« PreviousContinue »
ART OF SPEAKING.
THAT Oratory is an art of great consequence, will
hardly be questioned in our times, unless it be by those (if any are so ignorant) who do not know, that it has been taught, and studied, in all countries, where learning has gained any ground, ever since the days of Aristotle. That the manner or address of a speaker, is of the utmost importance, and that a just and pleasing manner in delivering either one's own compositions, or those of others, is difficult of acquisition, and but too much neglected among us, seems unquestionable from the deficiencies we so commonly observe in the address of our public speakers, much more than in the matter uttered by them, and from the little effect produced by their labours.
Of the learning necessary for furnishing matter; and of the art of arranging it properly; of invention, composition and style, various writers among the Greeks, Romans, French, Italians, and English, have treated very copiously. It is not my design to trouble the world with any thing on these branches of oratory. I shall confine myself merely to what the prince of orators pronounced to be the first, second, and third part, or all that is most important in the art, viz. delivery, comprehending what every gentlemen ought to be master of, respecting gesture, locks and command of voice.
What is true of most of the improvements, which are made by study, or culture, is peculiarly so of the art of speaking. If there is not a foundation laid for it in the earlier part of life, there is no reasonable ground of expecta
tion, that any great degree of skill in it should ever be attained. As it depends upon, and consists in practice, more than theory, it requires the earlier initiation that practice may have its full scope, before the time of life arrives, in which there may be occasion for public exhibition. Mankind must speak from the beginning, therefore ought from the beginning, to be taught to speak rightly; else they may acquire a habit of speaking wrong. And whoever knows the difficulty of breaking through bad habits, will avoid that labour by prevention. There is a great difference between speaking and writing. Some, nay most of mankind, are never to be writers. All are speakers. Young persons ought not to be put upon writ ing (from their own funds, I mean) till they have furnished their minds with thoughts, that is, till they have gotten funds; but they cannot be kept from speaking.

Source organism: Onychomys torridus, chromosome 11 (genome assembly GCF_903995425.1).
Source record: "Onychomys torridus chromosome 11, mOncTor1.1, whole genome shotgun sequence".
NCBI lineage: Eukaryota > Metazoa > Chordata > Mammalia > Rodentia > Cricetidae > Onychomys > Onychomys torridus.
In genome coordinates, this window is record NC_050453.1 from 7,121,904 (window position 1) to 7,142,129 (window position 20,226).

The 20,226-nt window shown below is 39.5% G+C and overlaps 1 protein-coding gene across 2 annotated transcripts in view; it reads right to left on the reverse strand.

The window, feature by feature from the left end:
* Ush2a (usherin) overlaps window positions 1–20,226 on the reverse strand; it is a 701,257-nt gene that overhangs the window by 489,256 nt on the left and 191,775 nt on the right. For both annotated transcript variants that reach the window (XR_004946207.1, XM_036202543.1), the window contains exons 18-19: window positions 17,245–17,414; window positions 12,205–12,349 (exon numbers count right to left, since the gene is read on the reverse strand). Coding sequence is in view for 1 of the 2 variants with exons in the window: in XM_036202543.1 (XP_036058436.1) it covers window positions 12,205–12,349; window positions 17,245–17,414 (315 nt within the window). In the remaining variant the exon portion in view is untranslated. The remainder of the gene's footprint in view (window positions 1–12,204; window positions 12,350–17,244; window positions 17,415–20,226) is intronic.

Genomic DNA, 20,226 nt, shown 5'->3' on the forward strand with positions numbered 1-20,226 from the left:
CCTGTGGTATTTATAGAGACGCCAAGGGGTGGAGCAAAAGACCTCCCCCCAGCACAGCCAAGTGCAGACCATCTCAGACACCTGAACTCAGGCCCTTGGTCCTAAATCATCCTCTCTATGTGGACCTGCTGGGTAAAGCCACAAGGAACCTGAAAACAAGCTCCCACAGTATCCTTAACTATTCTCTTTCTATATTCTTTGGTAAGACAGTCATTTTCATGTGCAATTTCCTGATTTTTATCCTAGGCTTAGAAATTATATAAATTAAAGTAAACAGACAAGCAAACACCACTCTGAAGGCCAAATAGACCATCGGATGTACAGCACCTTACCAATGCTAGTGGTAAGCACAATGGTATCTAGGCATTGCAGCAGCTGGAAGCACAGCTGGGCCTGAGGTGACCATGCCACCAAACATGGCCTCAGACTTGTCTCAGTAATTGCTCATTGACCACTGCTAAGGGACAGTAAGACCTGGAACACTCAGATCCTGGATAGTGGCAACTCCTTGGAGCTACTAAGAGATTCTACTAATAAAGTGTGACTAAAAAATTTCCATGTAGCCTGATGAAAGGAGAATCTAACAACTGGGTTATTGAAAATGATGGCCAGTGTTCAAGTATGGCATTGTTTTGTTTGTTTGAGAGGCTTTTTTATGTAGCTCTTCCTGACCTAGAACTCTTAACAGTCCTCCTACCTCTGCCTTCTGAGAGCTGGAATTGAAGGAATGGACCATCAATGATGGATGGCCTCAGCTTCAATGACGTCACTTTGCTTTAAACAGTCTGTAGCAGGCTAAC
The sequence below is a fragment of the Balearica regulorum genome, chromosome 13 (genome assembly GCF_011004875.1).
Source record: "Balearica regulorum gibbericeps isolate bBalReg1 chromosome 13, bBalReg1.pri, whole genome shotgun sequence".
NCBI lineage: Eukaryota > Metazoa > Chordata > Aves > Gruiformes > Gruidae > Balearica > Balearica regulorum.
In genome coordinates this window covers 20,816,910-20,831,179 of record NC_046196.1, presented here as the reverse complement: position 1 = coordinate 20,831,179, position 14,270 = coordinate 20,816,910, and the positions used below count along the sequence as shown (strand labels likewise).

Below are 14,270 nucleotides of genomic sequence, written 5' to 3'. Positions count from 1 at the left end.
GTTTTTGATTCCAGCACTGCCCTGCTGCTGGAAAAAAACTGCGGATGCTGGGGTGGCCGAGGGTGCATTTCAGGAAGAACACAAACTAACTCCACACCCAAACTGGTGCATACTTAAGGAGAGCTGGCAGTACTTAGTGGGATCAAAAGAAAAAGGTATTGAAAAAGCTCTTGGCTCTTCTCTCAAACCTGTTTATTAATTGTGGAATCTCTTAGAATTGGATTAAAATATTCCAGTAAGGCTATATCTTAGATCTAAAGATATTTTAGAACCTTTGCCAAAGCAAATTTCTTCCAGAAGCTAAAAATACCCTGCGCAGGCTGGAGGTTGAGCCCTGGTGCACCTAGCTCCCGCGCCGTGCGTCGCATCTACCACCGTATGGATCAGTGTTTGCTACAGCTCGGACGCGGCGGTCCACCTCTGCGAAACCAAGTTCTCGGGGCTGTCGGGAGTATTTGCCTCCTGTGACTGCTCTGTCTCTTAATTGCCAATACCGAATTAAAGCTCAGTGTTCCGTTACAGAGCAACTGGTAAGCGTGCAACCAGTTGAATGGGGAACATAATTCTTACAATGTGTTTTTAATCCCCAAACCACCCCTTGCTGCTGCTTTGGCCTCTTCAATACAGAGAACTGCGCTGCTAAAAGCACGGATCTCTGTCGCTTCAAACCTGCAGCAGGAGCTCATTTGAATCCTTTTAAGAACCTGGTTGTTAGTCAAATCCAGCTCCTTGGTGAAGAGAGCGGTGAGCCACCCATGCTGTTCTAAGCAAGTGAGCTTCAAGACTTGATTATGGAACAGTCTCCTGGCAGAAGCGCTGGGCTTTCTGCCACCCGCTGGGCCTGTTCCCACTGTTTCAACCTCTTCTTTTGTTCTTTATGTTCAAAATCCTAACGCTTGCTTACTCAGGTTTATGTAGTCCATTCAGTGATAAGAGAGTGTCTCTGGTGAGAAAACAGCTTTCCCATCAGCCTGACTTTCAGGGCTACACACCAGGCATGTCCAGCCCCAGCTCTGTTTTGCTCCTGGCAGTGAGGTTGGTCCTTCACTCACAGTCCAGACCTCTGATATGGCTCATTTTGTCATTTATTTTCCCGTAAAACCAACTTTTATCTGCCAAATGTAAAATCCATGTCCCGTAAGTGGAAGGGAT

Suppose a youth to have no prospect either of sitting in parliament, of pleading at the bar, of appearing upon the stage, or in the pulpit; does it follow, that he need bestow no pains in learning to speak properly his native language? Will he never have occasion to read, in a company of his friends, a copy of verses, a passage of a book, or newspaper? Must he never read a discourse of Tillotson, or a chapter of the Whole Duty of Man, for the instruction of his children and servants? Cicero justly observes, that address in speaking is highly ornamental, as well as useful, even in private life.* The limbs are parts of the body much less noble than the tongue; yet no gentleman grudges a considerable expense of time and money to have his son taught to use them properly; which is very commendable. And is there no attention to be paid to the use of the tongue, the glory of man? Supposing a person to be ever so sincere and zealous a lover of virtue and his country, without a competent skill and address in speaking, he can only sit still, and see them wronged, without having it in his power to prevent, or redress the evil. Let an artful and eloquent statesinan harangue the house of commons upon a point of the utmost cansequence to the public good. He' has it greatly in his power to mislead the judgment of the
Cic. de ORAT. L. i. p. 83.
house. And he, who sees through the delusion, if he be awkward in delivering himself, can do nothing toward preventing the ruinous schemes proposed by the other, from being carried into execution, but give his single vote against them, without so much as explaining to the house his reasons for doing so. The case is the same in other smaller assemblies and meetings, in which volubility of tongue, and steadiness of countenance, often carry it against solid reasons, and important considerations.